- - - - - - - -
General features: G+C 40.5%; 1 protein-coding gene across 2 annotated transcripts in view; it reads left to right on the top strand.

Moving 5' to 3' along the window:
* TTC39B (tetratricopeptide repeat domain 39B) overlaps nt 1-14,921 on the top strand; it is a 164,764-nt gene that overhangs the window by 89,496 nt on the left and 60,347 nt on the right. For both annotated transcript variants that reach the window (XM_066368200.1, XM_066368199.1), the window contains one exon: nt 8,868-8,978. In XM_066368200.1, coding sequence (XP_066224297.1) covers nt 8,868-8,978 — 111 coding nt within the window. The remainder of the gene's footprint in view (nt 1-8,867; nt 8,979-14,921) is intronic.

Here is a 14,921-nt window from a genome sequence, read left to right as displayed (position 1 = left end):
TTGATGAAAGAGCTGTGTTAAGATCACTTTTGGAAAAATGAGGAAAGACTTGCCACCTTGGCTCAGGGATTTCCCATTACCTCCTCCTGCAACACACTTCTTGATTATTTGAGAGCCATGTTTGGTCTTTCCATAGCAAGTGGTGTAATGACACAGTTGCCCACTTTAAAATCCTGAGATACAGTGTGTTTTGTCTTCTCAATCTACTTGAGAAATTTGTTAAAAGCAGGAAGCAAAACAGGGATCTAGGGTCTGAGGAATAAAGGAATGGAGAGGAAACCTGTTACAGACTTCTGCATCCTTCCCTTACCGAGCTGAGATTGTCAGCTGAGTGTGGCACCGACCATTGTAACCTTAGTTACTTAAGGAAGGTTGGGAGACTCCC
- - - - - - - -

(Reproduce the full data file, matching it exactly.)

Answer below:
General features: G+C 40.5%; 1 protein-coding gene across 2 annotated transcripts in view; it reads left to right on the top strand.

Moving 5' to 3' along the window:
* TTC39B (tetratricopeptide repeat domain 39B) overlaps nt 1-14,921 on the top strand; it is a 164,764-nt gene that overhangs the window by 89,496 nt on the left and 60,347 nt on the right. For both annotated transcript variants that reach the window (XM_066368200.1, XM_066368199.1), the window contains one exon: nt 8,868-8,978. In XM_066368200.1, coding sequence (XP_066224297.1) covers nt 8,868-8,978 — 111 coding nt within the window. The remainder of the gene's footprint in view (nt 1-8,867; nt 8,979-14,921) is intronic.

Here is a 14,921-nt window from a genome sequence, read left to right as displayed (position 1 = left end):
TTGATGAAAGAGCTGTGTTAAGATCACTTTTGGAAAAATGAGGAAAGACTTGCCACCTTGGCTCAGGGATTTCCCATTACCTCCTCCTGCAACACACTTCTTGATTATTTGAGAGCCATGTTTGGTCTTTCCATAGCAAGTGGTGTAATGACACAGTTGCCCACTTTAAAATCCTGAGATACAGTGTGTTTTGTCTTCTCAATCTACTTGAGAAATTTGTTAAAAGCAGGAAGCAAAACAGGGATCTAGGGTCTGAGGAATAAAGGAATGGAGAGGAAACCTGTTACAGACTTCTGCATCCTTCCCTTACCGAGCTGAGATTGTCAGCTGAGTGTGGCACCGACCATTGTAACCTTAGTTACTTAAGGAAGGTTGGGAGACTCCC